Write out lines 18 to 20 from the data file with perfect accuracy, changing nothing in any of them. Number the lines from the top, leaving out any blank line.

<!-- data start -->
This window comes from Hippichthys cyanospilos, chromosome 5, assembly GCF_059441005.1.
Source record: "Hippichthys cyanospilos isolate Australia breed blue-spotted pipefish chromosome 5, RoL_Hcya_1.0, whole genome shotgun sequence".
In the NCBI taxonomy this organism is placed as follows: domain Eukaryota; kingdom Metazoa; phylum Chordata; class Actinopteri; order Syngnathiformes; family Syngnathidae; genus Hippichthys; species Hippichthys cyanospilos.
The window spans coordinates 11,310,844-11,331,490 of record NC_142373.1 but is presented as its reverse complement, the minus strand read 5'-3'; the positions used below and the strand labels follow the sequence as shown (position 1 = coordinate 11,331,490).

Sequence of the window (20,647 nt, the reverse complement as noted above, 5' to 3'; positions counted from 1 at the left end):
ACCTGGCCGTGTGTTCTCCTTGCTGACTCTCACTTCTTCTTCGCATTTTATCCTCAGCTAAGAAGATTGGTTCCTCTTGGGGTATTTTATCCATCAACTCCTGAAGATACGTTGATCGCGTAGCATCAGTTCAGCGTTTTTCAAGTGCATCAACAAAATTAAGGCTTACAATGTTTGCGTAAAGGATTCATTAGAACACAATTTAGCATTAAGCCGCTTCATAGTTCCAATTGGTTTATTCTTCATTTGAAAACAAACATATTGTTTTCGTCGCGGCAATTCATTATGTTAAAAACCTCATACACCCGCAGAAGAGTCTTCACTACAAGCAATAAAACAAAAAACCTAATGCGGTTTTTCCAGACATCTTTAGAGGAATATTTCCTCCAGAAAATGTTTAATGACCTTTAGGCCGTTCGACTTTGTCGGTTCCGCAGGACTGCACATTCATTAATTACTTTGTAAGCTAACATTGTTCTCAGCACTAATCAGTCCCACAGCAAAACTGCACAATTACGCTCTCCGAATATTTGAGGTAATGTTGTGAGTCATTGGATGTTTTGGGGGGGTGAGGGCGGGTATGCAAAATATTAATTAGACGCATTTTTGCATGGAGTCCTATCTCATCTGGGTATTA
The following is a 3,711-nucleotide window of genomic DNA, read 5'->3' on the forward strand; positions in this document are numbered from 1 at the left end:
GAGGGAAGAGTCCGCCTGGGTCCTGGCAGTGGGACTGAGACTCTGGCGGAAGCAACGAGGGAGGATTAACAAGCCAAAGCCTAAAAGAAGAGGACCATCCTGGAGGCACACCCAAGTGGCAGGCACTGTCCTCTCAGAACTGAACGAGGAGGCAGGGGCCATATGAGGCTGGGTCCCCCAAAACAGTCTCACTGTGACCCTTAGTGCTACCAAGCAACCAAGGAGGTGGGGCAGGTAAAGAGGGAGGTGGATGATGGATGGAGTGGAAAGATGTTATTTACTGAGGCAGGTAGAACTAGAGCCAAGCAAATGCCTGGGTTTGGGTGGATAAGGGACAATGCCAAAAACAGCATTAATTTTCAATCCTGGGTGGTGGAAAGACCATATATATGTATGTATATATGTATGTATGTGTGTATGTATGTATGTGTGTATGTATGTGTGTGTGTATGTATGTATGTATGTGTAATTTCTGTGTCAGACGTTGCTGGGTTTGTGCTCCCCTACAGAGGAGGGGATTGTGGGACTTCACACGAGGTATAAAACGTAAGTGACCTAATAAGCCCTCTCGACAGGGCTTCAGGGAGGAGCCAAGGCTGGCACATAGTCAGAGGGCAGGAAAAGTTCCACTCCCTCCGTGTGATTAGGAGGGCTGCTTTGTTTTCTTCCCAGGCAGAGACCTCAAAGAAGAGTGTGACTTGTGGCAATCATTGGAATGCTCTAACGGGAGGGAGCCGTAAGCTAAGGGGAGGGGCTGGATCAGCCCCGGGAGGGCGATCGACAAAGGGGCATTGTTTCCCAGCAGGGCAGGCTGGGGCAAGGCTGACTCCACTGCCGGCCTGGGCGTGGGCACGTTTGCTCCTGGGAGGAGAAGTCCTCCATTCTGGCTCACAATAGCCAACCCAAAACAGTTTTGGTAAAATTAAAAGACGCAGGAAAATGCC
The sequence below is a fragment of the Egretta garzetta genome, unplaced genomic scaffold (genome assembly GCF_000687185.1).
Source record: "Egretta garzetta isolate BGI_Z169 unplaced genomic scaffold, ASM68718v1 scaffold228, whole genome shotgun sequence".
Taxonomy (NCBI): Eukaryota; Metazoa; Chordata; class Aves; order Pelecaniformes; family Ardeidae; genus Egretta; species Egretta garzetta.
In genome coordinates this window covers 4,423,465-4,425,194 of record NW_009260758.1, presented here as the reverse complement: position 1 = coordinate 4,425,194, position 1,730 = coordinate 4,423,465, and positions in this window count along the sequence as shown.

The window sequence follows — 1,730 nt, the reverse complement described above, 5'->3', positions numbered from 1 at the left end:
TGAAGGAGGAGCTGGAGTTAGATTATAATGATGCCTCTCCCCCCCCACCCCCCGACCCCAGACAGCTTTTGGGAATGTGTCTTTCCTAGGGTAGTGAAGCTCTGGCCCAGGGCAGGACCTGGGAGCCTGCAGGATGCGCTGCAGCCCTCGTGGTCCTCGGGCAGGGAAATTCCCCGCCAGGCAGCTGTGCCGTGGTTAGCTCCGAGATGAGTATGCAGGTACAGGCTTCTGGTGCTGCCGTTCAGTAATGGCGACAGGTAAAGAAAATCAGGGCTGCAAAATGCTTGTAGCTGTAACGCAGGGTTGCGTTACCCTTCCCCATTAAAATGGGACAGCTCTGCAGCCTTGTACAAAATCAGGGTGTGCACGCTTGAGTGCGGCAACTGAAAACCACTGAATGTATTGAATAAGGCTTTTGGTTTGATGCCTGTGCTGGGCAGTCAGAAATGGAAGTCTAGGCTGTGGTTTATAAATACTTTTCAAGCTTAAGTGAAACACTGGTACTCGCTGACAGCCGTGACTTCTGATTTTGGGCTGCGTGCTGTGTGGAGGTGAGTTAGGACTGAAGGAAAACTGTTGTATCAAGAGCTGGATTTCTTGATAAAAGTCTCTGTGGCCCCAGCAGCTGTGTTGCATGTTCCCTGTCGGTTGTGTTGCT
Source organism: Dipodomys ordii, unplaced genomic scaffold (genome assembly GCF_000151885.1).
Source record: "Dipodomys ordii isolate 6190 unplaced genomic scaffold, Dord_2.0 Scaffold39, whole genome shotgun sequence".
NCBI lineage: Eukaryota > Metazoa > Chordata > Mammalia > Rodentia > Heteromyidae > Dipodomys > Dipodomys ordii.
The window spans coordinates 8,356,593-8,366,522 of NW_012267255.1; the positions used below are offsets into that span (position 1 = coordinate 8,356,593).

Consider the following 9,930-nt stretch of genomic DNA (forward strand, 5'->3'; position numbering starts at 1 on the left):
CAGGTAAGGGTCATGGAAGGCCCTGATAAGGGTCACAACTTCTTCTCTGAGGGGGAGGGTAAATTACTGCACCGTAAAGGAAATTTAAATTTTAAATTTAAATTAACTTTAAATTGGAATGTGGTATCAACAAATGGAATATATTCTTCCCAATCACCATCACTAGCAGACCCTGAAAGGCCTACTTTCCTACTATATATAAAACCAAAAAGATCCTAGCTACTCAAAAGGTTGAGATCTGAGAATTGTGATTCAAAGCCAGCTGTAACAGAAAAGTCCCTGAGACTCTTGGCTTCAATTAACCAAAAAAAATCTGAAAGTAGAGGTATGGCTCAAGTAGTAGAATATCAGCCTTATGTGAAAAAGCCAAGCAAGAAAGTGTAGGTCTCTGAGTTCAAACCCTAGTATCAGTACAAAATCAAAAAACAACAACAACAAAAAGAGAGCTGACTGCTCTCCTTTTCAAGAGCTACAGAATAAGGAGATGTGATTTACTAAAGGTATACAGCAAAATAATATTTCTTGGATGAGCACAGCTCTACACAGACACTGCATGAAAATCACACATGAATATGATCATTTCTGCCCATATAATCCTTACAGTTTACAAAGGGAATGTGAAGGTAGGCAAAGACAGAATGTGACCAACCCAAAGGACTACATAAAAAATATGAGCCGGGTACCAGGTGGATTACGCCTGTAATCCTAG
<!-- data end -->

The window spans coordinates 8,356,593-8,366,522 of NW_012267255.1; the positions used below are offsets into that span (position 1 = coordinate 8,356,593).

Consider the following 9,930-nt stretch of genomic DNA (forward strand, 5'->3'; position numbering starts at 1 on the left):
CAGGTAAGGGTCATGGAAGGCCCTGATAAGGGTCACAACTTCTTCTCTGAGGGGGAGGGTAAATTACTGCACCGTAAAGGAAATTTAAATTTTAAATTTAAATTAACTTTAAATTGGAATGTGGTATCAACAAATGGAATATATTCTTCCCAATCACCATCACTAGCAGACCCTGAAAGGCCTACTTTCCTACTATATATAAAACCAAAAAGATCCTAGCTACTCAAAAGGTTGAGATCTGAGAATTGTGATTCAAAGCCAGCTGTAACAGAAAAGTCCCTGAGACTCTTGGCTTCAATTAACCAAAAAAAATCTGAAAGTAGAGGTATGGCTCAAGTAGTAGAATATCAGCCTTATGTGAAAAAGCCAAGCAAGAAAGTGTAGGTCTCTGAGTTCAAACCCTAGTATCAGTACAAAATCAAAAAACAACAACAACAAAAAGAGAGCTGACTGCTCTCCTTTTCAAGAGCTACAGAATAAGGAGATGTGATTTACTAAAGGTATACAGCAAAATAATATTTCTTGGATGAGCACAGCTCTACACAGACACTGCATGAAAATCACACATGAATATGATCATTTCTGCCCATATAATCCTTACAGTTTACAAAGGGAATGTGAAGGTAGGCAAAGACAGAATGTGACCAACCCAAAGGACTACATAAAAAATATGAGCCGGGTACCAGGTGGATTACGCCTGTAATCCTAG